Today, Mandie continues her Inspector McLean catch up with a review of Prayer for the Dead by James Oswald. We both love this series and don’t hesitate to pre-order when a new title pops up. As there won’t be one for a wee while, Mandie is using her time wisely, looking back on the earlier books in the series. Here’s what it’s all about:
About the Book
‘Are you ready to be reborn?’
The search for a missing journalist is called off as a body is found at the scene of a carefully staged murder.
In a sealed chamber, deep in the heart of Gilmerton Cove, a mysterious network of caves and passages sprawling beneath Edinburgh, the victim has undergone a macabre ritual of purification.
Inspector Tony McLean knew the dead man, and can’t shake off the suspicion that there is far more to this case than meets the eye. The baffling lack of forensics at the crime scene seems impossible. But it is not the only thing about this case that McLean will find beyond belief.
Teamed with the most unlikely and unwelcome of allies, he must track down a killer driven by the darkest compulsions, who will answer only to a higher power . . .
‘Are you ready for the mysteries to be revealed?’
What can I say but I am enjoying revisiting the books I have read in the Tony McLean series (I have 2 more to go and then I will be starting on the ones that are on my TBR list) Prayer for the Dead begins with the murder of Ben Stevenson a fellow reporter of Jo Dalgliesh, someone Tony does everything to avoid. He is not exactly over the moon when he finds himself working with her to find out what Stevenson had been working on at the time of his death but even he can see the benefits of her insights and maybe he can control what the public hear about too. When other bodies turn up the race is on to find out is behind the killings and are they even linked. If that wasn’t enough to keep him busy he is also dealing with developers wanting to buy his old flat and Madame Rose as a house guest when she is being harassed at her home.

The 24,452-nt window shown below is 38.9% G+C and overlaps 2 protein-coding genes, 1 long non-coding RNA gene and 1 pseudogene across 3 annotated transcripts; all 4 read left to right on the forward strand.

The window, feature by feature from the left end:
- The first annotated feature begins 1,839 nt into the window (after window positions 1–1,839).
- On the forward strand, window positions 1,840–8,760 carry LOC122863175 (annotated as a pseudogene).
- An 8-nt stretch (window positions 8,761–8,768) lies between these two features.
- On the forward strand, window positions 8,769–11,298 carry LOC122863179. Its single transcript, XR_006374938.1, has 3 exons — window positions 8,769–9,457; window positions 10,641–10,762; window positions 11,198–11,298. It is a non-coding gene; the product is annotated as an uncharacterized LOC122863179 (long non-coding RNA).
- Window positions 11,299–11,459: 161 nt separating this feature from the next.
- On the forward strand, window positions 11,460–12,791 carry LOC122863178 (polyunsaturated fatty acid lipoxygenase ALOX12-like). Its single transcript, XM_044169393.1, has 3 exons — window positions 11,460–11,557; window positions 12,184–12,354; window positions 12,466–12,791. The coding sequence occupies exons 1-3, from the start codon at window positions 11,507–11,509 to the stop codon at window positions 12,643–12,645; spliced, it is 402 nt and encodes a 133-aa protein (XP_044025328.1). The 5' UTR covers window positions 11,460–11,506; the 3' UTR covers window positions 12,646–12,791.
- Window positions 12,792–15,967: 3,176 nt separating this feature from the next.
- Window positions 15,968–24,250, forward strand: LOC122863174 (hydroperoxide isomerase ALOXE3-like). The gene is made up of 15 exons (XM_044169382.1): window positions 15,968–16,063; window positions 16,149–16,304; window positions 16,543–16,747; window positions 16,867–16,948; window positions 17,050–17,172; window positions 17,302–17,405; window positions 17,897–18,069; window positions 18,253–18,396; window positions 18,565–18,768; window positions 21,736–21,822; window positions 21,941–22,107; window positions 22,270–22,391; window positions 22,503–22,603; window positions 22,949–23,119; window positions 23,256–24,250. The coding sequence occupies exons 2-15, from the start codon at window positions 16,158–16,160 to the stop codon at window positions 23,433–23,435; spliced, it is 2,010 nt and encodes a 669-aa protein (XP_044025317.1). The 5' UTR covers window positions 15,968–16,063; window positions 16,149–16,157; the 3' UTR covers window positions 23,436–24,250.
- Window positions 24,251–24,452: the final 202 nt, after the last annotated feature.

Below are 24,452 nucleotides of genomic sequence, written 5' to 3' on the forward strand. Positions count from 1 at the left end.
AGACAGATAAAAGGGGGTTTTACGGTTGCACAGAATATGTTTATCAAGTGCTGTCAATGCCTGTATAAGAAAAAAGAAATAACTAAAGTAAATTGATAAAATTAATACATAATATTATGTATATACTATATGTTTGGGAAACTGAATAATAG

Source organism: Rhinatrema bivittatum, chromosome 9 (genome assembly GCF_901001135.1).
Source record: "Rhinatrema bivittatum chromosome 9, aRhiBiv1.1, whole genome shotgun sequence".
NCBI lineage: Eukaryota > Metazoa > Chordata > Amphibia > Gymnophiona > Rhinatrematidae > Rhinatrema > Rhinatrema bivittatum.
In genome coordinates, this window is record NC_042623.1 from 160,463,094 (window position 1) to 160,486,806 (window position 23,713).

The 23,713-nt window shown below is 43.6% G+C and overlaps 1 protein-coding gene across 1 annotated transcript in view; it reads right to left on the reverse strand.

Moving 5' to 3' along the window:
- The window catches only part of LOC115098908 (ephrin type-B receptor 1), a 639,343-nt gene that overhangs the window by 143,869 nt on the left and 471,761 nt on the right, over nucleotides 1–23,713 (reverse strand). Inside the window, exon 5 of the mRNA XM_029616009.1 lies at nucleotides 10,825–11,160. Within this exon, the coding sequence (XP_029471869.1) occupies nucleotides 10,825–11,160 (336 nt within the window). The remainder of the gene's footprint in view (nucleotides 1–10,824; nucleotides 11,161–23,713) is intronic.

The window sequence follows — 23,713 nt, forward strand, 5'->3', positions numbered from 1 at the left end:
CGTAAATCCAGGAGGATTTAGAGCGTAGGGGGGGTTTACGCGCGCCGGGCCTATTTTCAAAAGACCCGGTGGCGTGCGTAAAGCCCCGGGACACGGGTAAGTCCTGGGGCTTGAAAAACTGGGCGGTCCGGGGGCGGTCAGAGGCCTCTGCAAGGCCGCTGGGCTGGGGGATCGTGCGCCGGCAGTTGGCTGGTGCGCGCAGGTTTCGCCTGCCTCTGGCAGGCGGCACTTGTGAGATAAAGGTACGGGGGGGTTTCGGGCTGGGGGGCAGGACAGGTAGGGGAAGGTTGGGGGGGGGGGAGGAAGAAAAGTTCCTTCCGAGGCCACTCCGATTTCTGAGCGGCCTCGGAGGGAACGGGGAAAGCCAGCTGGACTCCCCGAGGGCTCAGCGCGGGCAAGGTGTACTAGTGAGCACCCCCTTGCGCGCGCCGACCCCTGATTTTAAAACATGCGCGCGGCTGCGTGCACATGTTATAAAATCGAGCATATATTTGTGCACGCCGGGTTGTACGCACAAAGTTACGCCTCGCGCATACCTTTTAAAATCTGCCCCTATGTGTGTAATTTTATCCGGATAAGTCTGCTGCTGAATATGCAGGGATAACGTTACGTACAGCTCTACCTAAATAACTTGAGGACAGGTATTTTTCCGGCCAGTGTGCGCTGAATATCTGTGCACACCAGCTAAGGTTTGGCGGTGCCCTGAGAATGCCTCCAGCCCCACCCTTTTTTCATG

Although you do still get the slight feeling of the supernatural in this book it is not as prevalent as in the ones before. Tony is still being pulled from pillar to post and not always getting the backup he needs from his superiors (at times you do feel this is self-inflicted). I liked the fact that we get to learn a little more about Tony’s childhood via small chapters throughout the book. It’s not a case of any reminiscing which is why at first they don’t really make any sense but by the end the link is clearly there.
Despite everything that is going on we also get to see the developing respect within the team as DS Ritchie and DC MacBride start to open up a little to their boss and you can see how much he values their input into investigations even if he doesn’t always let them know it. I love the snarky interactions with Jo Dalgliesh as well as you know they will never be best buddies but in this book they do seem to have a grudging respect for the others profession and determination to get to the truth.
I love the pacing of these books as they keep you on your toes trying to work out the multiple investigations and how they fit together. I do worry about the team as with the exception of Grumpy Bob who always manages to be out of harm’s way they do always seem to find their lives at risk with each investigation. Maybe they actually have more lives than Mrs McCutcheon’s cat and they can survive whatever investigations are still to come. One thing is for sure I cantwait to get stuck into the rest of this series over the coming months to find out.
About the Author
James Oswald is the Sunday Times bestselling author of the Edinburgh-based Detective Inspector McLean novels, the first two of which were shortlisted for the prestigious CWA Debut Dagger award for best unpublished author, as well as the epic fantasy series The Ballad of Sir Benfro. In his spare time he farms 350 acres in North East Fife, Scotland, where he raised pedigree Highland cattle.